Remembering a comment I read on Climate Etc., I was thinking about how my small lake usually freezes overnight when winds are near calm. Lake Langdon goes into a defensive Winter position when that occurs, protecting its life from temperatures that are too low. That comment I heard was about slushball Earth, as it sets up for during a Glacial period. Earth’s pole grow ice, retaining heat while its middle regions remain ice free, taking up SW solar energy.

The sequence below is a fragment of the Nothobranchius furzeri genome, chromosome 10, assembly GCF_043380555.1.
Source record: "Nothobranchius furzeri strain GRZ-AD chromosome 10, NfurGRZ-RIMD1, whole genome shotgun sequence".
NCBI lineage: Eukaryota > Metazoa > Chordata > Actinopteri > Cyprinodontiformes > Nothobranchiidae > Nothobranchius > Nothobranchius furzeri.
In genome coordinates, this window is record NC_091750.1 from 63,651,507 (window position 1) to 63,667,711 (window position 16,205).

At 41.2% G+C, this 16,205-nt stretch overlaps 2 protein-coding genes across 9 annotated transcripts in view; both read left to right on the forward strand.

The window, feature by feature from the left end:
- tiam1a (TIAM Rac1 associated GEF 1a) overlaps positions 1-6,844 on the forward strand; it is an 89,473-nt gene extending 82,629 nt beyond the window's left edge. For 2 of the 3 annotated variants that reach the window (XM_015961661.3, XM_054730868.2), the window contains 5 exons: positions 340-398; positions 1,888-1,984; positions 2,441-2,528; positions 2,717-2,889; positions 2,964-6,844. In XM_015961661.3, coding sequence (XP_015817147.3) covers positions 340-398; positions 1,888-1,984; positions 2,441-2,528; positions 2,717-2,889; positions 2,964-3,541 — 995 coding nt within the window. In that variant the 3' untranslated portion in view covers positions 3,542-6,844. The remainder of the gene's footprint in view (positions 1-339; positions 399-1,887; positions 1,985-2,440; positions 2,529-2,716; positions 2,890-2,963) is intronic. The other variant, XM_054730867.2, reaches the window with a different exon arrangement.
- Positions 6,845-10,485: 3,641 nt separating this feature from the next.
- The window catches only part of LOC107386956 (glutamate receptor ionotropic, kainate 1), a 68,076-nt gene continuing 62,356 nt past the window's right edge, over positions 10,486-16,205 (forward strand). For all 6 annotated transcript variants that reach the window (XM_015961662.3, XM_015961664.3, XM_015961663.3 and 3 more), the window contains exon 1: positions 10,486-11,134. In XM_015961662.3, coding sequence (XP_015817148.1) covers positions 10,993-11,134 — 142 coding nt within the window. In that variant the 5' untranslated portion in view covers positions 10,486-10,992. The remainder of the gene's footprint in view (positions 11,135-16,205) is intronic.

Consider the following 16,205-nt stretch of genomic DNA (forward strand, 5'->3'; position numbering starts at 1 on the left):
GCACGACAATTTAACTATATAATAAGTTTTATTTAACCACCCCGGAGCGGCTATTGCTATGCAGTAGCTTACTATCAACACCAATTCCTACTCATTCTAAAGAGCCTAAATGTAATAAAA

Lake Langdon exhibets a regime change twice a year, ice in and ice out. Ice in seems like the case of strong cold unable to freeze it, until the wind drops. This is chaotic behavior. For ice out, a strong wind usually finishes the job, blowing most of the ice to one side of the lake. It is an inevitable change, but the wind can speed it up.
Following the idea that scale doesn’t matter, my lake is like the Oceans as they change from Glacial to inter-Glacial. While my lake spends about 5 months with ice on it each year, the Earth’s ratio of Glacial to inter-Glacial is more cold than warm. But if you move North of Minnesota, you’d find lakes that follow the more longer cold regimes cycle.